After she tells you that the striping that gives the jersey a vintage feel is an homage to the three professional hockey teams that called New Jersey home before the New Jersey Devils … after she tells you the lacing is a nod the nets her co-creator and co-designer, Martin Brodeur, defended so well … after she tells you the all-black look came directly from the voice of the fans … Devils Senior Vice President of Marketing Jillian Frechette tells you what she really thinks about the alternate jersey the team is introducing today.
“I think it’s badass,” she said.
She’s not the only one that feels that way. The uniform, which will be used 13 times this season, starting Dec. 8 against the Philadelphia Flyers, has received universal praise from players on the team now and some of its legends, Frechette said.
It has grit. It has attitude. And it has the word “Jersey” boldly scripted across the front. That’s no accident, Frechette said.
“That script means everything,” she said. “This is a jersey for New Jersey. It’s a nod to the people of New Jersey and it’s a nod to the Jersey mindset. It’s a reflection of our community roots, that we stretch out across the state with a lot of great community programming through the lens of Devils Youth Foundation and through the lens of youth hockey and our grow-the-game initiatives.
New ‘jersey’ on sale now
The New Jersey Devils’ alternate jersey is available for sale starting Tuesday on the Devils’ page at NHLShop.com as well as at the Prudential Center gear stores. It will be available at traditional retailers starting Nov. 28.
“We really just have this pride of place — and a boastful sense that we want to rep Jersey.”
The Devils participated in the leaguewide Reverse Retro jersey promotion last season, but they are one of just three teams in the NHL that has never introduced a third jersey (the Detroit Red Wings and the expansion Seattle Kraken are the others). The team, which has discussed the possibility as far back as 2014, really got going on it in 2018, shortly after Frechette was hired and Brodeur was brought in as an executive vice president.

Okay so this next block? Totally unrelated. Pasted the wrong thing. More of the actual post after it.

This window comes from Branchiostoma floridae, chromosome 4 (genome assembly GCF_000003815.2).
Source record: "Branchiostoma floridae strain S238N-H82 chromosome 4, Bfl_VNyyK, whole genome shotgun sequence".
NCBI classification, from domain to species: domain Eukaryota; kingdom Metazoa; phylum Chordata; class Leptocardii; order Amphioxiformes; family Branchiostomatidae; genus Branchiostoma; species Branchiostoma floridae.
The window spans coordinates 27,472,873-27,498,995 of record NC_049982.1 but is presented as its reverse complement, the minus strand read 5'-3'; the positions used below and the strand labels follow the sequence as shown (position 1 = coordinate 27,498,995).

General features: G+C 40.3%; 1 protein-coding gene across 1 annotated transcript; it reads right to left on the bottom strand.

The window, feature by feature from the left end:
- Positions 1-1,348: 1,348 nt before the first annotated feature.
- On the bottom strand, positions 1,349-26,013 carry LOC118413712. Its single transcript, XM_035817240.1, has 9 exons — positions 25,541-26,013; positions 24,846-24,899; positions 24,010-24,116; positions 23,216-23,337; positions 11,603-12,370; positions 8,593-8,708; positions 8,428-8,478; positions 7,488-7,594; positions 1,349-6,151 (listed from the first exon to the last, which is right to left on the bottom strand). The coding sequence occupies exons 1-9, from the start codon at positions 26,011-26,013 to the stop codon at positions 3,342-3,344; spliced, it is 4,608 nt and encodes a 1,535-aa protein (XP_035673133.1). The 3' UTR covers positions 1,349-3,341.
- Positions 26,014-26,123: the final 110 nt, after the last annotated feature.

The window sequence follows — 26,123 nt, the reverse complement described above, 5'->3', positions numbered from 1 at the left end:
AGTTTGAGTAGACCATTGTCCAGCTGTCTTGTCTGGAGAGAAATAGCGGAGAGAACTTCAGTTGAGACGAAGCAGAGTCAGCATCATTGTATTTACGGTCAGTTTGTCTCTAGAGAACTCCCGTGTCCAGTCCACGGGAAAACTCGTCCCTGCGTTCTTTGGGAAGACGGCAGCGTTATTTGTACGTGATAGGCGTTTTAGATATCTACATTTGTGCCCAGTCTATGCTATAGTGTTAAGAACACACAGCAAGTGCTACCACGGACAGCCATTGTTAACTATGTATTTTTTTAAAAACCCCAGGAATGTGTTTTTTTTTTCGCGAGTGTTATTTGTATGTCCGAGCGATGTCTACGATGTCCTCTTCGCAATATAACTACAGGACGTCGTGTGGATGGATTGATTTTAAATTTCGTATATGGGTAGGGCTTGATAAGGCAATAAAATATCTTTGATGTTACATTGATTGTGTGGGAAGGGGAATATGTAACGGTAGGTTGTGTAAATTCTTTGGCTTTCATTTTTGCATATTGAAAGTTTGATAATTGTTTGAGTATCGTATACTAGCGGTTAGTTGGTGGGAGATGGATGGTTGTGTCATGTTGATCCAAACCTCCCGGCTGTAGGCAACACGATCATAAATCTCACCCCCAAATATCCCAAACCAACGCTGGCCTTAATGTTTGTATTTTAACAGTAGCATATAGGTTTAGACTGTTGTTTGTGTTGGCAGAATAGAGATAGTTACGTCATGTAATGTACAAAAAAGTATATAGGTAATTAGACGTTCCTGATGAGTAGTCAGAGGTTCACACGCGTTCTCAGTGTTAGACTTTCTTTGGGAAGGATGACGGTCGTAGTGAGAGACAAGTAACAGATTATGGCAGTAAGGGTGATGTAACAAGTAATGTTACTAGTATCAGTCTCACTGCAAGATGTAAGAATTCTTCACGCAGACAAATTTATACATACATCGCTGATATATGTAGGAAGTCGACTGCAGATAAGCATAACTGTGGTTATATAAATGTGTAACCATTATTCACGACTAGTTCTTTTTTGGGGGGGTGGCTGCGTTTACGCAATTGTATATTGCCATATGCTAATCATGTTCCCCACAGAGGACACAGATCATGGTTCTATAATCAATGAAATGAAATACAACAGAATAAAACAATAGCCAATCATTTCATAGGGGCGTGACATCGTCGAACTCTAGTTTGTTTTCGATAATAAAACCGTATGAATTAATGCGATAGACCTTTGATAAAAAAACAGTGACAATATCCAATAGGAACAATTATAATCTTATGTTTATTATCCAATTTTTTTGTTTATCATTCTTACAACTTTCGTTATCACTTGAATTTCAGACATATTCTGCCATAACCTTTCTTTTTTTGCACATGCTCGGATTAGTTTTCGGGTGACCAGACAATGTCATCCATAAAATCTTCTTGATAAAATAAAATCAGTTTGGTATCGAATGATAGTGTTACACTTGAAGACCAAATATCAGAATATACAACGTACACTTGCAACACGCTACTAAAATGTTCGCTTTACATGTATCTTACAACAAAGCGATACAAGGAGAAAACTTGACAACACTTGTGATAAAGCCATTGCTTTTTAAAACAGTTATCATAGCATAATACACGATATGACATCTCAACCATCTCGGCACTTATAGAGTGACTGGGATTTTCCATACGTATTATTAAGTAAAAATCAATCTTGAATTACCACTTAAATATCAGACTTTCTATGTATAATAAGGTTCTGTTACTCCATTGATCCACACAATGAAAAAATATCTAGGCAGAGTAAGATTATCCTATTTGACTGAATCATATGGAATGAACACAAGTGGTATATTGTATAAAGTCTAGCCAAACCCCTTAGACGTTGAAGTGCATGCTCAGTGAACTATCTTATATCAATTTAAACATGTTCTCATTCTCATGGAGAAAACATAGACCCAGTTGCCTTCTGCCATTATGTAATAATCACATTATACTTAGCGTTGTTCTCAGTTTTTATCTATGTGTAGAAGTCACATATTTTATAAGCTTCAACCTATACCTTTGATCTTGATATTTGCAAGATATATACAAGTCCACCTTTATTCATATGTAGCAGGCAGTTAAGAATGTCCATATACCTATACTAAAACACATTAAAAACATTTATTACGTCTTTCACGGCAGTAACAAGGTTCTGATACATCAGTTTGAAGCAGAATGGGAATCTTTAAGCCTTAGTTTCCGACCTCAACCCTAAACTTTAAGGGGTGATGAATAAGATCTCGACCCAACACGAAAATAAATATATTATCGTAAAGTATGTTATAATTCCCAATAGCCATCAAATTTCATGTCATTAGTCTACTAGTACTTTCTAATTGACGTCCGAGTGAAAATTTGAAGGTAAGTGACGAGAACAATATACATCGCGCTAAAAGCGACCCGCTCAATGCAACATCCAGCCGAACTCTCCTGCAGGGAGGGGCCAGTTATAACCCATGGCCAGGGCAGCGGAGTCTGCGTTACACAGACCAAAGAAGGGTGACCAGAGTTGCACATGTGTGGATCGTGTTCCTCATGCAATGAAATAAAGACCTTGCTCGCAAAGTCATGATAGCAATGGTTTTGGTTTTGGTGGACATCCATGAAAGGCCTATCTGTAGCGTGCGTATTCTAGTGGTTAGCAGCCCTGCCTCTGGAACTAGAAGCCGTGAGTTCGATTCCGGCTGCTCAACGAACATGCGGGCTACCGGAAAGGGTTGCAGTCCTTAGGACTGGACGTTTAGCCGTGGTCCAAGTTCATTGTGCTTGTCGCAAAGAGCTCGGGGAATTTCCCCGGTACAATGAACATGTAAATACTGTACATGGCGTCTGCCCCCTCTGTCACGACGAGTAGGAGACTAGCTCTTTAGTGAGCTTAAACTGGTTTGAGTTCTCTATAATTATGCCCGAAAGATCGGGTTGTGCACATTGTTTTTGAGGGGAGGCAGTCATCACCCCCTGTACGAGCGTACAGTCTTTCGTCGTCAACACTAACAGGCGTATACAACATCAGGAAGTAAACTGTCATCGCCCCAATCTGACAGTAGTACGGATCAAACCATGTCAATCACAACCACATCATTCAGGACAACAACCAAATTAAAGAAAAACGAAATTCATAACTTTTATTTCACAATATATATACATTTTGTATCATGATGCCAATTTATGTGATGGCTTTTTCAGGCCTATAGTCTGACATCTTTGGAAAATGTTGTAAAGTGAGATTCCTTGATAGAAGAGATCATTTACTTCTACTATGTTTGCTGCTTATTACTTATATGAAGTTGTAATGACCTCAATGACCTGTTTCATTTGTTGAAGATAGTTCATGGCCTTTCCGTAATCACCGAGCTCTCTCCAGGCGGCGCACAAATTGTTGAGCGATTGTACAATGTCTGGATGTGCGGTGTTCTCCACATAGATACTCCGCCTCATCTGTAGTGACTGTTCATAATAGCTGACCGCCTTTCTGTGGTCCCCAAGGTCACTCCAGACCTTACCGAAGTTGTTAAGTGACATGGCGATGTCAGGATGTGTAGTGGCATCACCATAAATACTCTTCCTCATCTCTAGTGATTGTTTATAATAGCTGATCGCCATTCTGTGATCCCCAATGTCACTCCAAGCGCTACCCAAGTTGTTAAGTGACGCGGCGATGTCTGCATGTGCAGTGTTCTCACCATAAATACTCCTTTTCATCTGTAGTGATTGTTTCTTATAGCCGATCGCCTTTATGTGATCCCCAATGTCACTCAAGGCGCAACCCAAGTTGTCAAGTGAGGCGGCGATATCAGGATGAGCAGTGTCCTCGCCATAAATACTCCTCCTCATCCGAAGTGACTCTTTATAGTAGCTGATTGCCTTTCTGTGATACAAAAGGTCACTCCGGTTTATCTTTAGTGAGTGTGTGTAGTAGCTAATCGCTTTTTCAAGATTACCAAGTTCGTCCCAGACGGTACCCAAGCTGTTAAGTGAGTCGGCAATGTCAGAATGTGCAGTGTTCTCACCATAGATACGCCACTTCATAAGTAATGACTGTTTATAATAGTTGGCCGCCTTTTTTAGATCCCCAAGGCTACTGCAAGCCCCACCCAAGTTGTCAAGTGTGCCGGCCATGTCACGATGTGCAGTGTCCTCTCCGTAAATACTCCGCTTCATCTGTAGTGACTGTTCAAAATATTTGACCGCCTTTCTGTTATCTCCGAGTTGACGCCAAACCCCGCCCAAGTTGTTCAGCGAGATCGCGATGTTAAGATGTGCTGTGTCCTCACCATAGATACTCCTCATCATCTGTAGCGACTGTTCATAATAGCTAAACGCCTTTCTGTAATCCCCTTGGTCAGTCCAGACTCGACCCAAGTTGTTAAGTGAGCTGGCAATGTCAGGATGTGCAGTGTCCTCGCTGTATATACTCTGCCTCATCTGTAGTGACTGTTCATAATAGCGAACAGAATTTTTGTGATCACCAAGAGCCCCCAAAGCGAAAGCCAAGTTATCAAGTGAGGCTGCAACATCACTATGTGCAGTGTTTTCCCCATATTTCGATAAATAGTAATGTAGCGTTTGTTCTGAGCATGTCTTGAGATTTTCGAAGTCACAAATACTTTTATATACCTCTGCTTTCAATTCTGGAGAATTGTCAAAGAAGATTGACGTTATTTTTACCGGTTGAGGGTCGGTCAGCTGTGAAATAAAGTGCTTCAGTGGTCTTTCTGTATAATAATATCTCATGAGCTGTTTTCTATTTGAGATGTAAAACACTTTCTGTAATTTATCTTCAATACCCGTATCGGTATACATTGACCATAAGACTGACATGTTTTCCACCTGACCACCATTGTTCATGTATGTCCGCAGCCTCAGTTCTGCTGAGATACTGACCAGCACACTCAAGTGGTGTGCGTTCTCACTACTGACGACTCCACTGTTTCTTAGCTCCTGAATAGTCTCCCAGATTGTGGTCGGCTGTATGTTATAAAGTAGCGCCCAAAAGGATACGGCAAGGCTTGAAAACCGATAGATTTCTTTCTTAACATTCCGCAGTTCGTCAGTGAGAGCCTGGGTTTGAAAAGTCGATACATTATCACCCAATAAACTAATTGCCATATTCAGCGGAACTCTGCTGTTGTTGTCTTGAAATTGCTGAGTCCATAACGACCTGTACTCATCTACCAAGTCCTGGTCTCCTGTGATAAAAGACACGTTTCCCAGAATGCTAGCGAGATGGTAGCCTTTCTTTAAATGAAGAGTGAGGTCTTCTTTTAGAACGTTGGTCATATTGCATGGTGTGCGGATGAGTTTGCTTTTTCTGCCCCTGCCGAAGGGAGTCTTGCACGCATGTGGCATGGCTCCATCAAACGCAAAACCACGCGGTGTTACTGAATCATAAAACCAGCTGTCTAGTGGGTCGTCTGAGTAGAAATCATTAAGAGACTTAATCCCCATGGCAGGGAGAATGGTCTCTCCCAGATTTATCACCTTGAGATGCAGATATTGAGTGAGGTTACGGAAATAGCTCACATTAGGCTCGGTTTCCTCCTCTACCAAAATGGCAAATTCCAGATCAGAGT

Frechette and Brodeur, working in conjunction with both the league and adidas, spent three years getting it right. Nothing was done by chance. Consider just the striping:
- The five stripes on the sleeve represent the five players in team history to have their uniform retired (Brodeur, along with Ken Daneyko, Patrick Elias, Scott Neidermayer and Scott Stevens);
- The 21 total stripes on the jersey represent the state’s 21 counties;
- The idea of striping comes from jerseys worn by the Newark Bulldogs (1928-29), River Vale Skeeters (1939-42) and Jersey Larks (1960-61). Need proof? There’s a Bulldogs jersey already up in the concourse.
Then there’s this: The interior collar has the dates of the team’s three Stanley Cup titles, stitched in grey, the color of the Cup. And there’s the subtly of the dropped red shadow throughout — a recognition of the team’s primary color for its nearly four decades in the state.
Frechette feels like the jersey represents past, present and future of the franchise — a way to move forward into the next generation of Devils hockey while honoring those who came previously. And doing it with an all-black look honors the team’s supporters throughout it all.
“If you have ever spent any time poking around on any fan forums, you will see that our fans are very passionate about one day having an alternate jersey, and that they most definitely want that uniform to be black,” she said.